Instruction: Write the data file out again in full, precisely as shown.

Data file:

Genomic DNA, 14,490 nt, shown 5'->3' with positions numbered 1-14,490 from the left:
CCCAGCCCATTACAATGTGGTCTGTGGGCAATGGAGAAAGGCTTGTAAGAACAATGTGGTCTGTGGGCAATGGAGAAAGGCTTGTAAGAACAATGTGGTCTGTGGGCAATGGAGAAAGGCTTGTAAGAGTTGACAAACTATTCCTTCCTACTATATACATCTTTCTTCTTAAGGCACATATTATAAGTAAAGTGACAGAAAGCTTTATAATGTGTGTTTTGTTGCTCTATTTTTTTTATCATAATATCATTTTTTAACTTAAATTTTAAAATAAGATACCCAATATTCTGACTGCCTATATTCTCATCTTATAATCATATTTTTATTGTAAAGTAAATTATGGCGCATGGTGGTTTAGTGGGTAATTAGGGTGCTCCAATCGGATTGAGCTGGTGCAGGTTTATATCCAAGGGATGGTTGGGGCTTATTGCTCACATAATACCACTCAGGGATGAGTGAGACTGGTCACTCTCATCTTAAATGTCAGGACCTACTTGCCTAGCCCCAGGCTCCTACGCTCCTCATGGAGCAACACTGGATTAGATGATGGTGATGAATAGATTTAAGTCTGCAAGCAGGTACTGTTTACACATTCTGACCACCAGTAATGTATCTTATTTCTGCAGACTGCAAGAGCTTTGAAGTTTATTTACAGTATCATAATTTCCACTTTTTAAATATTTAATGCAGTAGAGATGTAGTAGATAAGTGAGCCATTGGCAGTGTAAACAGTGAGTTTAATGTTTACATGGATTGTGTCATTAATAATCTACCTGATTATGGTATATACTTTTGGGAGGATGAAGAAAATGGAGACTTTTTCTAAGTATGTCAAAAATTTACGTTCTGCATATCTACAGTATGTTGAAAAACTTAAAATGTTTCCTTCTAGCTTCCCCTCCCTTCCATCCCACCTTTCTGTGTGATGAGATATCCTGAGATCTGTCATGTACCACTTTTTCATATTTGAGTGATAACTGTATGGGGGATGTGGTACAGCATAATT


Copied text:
Genomic DNA, 14,490 nt, shown 5'->3' with positions numbered 1-14,490 from the left:
CCCAGCCCATTACAATGTGGTCTGTGGGCAATGGAGAAAGGCTTGTAAGAACAATGTGGTCTGTGGGCAATGGAGAAAGGCTTGTAAGAACAATGTGGTCTGTGGGCAATGGAGAAAGGCTTGTAAGAGTTGACAAACTATTCCTTCCTACTATATACATCTTTCTTCTTAAGGCACATATTATAAGTAAAGTGACAGAAAGCTTTATAATGTGTGTTTTGTTGCTCTATTTTTTTTATCATAATATCATTTTTTAACTTAAATTTTAAAATAAGATACCCAATATTCTGACTGCCTATATTCTCATCTTATAATCATATTTTTATTGTAAAGTAAATTATGGCGCATGGTGGTTTAGTGGGTAATTAGGGTGCTCCAATCGGATTGAGCTGGTGCAGGTTTATATCCAAGGGATGGTTGGGGCTTATTGCTCACATAATACCACTCAGGGATGAGTGAGACTGGTCACTCTCATCTTAAATGTCAGGACCTACTTGCCTAGCCCCAGGCTCCTACGCTCCTCATGGAGCAACACTGGATTAGATGATGGTGATGAATAGATTTAAGTCTGCAAGCAGGTACTGTTTACACATTCTGACCACCAGTAATGTATCTTATTTCTGCAGACTGCAAGAGCTTTGAAGTTTATTTACAGTATCATAATTTCCACTTTTTAAATATTTAATGCAGTAGAGATGTAGTAGATAAGTGAGCCATTGGCAGTGTAAACAGTGAGTTTAATGTTTACATGGATTGTGTCATTAATAATCTACCTGATTATGGTATATACTTTTGGGAGGATGAAGAAAATGGAGACTTTTTCTAAGTATGTCAAAAATTTACGTTCTGCATATCTACAGTATGTTGAAAAACTTAAAATGTTTCCTTCTAGCTTCCCCTCCCTTCCATCCCACCTTTCTGTGTGATGAGATATCCTGAGATCTGTCATGTACCACTTTTTCATATTTGAGTGATAACTGTATGGGGGATGTGGTACAGCATAATT